Are the BikeYoke Dropper posts the one you were waiting for?
Since a couple of years every new mountainbike out on the market is equipped with a dropper post. Some of them are well engineered, infinitive adjustable and relativly lightweight, others feature no name designs, are heavy and tend to break fairly easy.
Today we are looking at the products from Bike Yoke, a german company known for good quality and intelligent features. Can they keep up with the hype and which one should you get?
Awesome MTB tested the Bike Yoke Revive 185mm and Devine 185mm to find out which one is the right one for you.
Bike Yoke Revive 185mm
- Travel: 185mm
- Weight: 590g
- Price: 419€
- Fully user-servicable
- Spare parts are available for end-consumers
- Revive-Valve for easy reset
Bike Yoke Devine 185mm
- Travel: 185mm (adjustable by 5mm steps)
- Weight: 560g
- Price: 379€
- Fully user-servicable
- Spare parts are available for end-consumers
- auto-reset function
Quality looks fairly similar on both posts, that means top notch! The Revive features some more CNC machined parts and thus looks more premium. The Devine on the other hand features the same clamping mechanism, screws and overall design. Both posts get full points in terms of quality and design.
The lower portion of the dropper posts feature a full 360 degree rotating mechanism. BikeYoke claims this will help you to insert even longer dropper posts in frame designs with a dent or linkage bearing in the way. Installing the Revive into a YT Jeffsy with a fairly short seat tube I found it useful to rotate the lower portion for a deeper fit into the frame.
Numbers alone do not help the majority of riders so I will try to give you a comparison. We compare the overall length without the lower cable clamp.
- Bike Yoke Devine 185mm overall length: 484,8mm
- Rockshox Reverb 175mm overall length: 467mm
- Fox Transfer 175mm overall length: 505,7mm
As you can see the Bike Yoke will offer you the most hub in a fairly short package. That way there is a proper chance that you will be able to install a BikeYoke 185mm into a frame ridden with a 150mm or 160mm dropper post before. Enduro MTB wrote an article about whether a longer dropper seat tube will fit your frame. Check it out here: “Mounting a longer dropper post – will it fit my frame?”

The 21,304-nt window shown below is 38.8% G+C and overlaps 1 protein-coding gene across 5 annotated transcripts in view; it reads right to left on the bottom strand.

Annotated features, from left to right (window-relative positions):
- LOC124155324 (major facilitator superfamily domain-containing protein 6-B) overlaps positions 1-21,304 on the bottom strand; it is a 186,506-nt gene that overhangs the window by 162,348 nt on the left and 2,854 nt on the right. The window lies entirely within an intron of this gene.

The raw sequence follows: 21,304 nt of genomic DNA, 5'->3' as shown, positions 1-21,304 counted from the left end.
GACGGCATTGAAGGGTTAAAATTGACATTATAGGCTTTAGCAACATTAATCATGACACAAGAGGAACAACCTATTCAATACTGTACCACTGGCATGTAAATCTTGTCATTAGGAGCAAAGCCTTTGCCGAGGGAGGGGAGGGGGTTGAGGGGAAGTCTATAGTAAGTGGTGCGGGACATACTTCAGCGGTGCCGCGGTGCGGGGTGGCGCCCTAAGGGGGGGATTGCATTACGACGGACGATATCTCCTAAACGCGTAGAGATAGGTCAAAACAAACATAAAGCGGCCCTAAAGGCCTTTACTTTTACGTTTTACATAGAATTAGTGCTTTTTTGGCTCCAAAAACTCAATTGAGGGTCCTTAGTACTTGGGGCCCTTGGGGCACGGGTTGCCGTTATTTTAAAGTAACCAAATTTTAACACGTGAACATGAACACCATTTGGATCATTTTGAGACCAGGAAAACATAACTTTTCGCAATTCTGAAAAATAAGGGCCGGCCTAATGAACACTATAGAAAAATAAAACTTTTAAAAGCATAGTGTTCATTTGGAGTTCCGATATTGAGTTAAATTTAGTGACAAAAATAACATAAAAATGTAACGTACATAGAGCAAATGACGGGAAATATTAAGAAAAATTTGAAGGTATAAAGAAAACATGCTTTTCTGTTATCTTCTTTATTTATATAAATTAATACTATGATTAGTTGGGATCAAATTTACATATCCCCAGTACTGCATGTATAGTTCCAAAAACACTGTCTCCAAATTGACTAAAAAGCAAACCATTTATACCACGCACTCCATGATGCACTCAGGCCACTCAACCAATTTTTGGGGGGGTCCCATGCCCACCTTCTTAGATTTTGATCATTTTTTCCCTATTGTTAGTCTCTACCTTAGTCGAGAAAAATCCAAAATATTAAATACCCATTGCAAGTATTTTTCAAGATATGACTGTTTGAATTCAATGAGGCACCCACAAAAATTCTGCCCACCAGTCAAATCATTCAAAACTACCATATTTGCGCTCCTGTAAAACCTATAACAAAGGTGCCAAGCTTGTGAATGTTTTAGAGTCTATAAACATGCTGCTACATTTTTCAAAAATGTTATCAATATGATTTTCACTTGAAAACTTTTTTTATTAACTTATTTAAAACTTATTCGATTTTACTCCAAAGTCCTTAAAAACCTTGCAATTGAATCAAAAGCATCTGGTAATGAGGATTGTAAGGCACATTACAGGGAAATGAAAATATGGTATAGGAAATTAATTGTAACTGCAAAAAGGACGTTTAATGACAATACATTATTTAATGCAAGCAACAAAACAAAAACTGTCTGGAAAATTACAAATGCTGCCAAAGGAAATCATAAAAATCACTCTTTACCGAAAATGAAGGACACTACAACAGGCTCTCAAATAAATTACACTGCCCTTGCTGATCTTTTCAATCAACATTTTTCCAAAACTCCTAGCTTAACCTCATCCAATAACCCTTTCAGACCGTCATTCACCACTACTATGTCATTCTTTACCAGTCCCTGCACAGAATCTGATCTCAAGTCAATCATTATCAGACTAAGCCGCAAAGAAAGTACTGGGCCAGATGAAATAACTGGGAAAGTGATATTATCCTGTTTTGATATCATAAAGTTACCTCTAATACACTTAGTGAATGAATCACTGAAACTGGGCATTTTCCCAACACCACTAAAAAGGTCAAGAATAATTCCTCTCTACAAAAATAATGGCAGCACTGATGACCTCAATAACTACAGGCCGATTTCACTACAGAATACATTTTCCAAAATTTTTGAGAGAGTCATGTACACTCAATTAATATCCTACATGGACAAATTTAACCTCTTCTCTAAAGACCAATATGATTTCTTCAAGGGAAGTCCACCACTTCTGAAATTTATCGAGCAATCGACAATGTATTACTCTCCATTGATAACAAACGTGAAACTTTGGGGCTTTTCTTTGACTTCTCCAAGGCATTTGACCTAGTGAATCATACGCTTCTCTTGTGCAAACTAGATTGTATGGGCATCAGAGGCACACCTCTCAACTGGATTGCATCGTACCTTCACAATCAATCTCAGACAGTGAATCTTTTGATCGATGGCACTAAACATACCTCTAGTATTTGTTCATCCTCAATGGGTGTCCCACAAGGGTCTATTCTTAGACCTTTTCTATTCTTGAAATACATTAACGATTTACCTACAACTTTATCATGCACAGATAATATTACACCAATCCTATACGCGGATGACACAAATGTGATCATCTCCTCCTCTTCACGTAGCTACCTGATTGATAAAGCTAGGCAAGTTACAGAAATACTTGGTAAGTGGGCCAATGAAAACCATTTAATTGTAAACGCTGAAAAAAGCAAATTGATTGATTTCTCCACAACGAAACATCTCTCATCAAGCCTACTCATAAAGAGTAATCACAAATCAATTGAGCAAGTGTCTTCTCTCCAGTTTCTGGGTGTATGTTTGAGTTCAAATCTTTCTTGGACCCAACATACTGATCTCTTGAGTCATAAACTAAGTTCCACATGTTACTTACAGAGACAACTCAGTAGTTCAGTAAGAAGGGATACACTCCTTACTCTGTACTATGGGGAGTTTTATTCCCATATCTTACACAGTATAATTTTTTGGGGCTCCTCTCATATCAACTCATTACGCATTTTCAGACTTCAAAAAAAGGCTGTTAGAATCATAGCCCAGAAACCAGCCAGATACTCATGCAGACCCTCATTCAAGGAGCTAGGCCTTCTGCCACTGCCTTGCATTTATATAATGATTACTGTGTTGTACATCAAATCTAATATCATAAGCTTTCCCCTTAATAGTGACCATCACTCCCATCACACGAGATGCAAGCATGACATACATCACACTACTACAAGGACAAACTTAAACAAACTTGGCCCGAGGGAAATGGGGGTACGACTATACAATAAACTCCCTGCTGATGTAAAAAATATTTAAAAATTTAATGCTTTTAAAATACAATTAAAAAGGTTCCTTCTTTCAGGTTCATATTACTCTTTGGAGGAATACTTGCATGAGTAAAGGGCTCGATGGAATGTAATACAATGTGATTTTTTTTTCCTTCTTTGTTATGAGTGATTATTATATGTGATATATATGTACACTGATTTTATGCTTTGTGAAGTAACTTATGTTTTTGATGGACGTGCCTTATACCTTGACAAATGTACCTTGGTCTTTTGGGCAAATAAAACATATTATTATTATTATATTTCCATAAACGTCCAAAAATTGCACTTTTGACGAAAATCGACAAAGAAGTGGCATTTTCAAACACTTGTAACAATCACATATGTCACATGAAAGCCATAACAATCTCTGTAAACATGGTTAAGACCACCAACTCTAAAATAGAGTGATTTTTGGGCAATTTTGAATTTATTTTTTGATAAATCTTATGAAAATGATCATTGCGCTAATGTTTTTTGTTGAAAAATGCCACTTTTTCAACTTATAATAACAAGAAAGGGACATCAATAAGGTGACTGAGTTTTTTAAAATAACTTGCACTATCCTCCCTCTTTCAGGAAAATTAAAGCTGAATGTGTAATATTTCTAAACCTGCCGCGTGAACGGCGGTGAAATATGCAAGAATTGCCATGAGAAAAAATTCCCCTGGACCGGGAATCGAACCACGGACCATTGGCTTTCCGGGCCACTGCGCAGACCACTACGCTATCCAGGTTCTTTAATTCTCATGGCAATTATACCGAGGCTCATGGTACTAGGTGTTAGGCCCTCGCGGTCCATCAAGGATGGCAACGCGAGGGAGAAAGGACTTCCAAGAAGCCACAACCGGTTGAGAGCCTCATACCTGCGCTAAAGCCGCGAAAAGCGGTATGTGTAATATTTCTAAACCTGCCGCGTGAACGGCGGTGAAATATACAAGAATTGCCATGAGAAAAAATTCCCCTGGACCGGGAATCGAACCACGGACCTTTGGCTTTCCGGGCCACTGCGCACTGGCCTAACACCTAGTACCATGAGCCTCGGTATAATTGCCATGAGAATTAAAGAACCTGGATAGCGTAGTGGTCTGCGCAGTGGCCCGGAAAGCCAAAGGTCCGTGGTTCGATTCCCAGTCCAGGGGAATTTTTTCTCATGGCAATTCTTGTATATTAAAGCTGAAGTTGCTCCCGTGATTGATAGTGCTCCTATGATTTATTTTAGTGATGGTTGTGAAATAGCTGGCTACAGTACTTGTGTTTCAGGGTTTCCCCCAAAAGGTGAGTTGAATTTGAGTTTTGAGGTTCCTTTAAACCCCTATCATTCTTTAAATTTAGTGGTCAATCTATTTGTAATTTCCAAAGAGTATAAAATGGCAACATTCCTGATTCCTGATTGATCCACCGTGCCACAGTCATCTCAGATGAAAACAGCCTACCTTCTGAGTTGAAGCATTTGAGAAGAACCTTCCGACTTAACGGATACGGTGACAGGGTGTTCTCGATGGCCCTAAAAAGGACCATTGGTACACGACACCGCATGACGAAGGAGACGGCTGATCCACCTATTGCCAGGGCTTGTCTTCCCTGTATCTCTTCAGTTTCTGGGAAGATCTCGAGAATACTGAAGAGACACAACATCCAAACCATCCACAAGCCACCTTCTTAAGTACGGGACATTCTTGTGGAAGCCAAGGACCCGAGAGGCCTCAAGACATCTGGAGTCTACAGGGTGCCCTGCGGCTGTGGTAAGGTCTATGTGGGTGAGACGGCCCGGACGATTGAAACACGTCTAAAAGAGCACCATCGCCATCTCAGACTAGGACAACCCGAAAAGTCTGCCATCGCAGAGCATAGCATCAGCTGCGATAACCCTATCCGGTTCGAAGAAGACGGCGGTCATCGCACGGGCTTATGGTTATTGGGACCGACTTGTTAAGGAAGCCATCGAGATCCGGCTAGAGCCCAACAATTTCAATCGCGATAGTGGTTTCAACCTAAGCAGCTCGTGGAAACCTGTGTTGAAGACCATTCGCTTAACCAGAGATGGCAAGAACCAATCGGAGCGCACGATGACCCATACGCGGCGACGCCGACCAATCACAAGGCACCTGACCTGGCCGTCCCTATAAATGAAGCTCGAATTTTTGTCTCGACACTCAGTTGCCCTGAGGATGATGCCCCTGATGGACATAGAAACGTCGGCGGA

The installation process is fairly easy for a medium trained bike mechanic. Even though many of you will feel super confident about the installation process I would always recommend having a look at the instructions first. It’s like cut once measure twice.
Let us walk you through the steps real quick.
Inside the packaging you will find the dropper post, the BikeYoke lever and all the necessary cables, housings and endcaps.
First of all you remove the old lever, dropper post or seatpost and the saddle. Afterwards you can install the new dropper post lever, insert the shifting cable and run it through the frame. On the seat post itself there is an instruction how to cut the inner cable to the right length. For the exact length of the outer housing please have a look at the instructions. (Not too difficult 🙂 )
After cutting the inner cable to size you install the cable clamp and are finally able to insert the cable clamp into the post.
Install the dropper into the frame, screw on the saddle, cable tie the cable at your cockpit. Done!
The BikeYoke lever is well made, feels solid and can be used for all different kinds of dropper posts. BikeYoke designed it so that you can choose whether you want to use it with a dropper posts that clamps the shifting wire at the end of the post or the lever. This lever can do it both. Compatibility is always a nice feature.
You won’t need a lot of force to activate both posts. In our testings the BikeYoke Revive needed a bit less pressure to activate the drop. That might be one benefit of the more expensive internal design.
Compared to Rockshox Reverb 1x Remote I wouldn’t call the lever better or worse. It will get the job done right. In Comparison to a different remote like the previous Reverb Remote the BikeYoke lever shines.
Resetting the dropper post:
To understand the benefits over other posts, you have to know about the problems of many current designs first: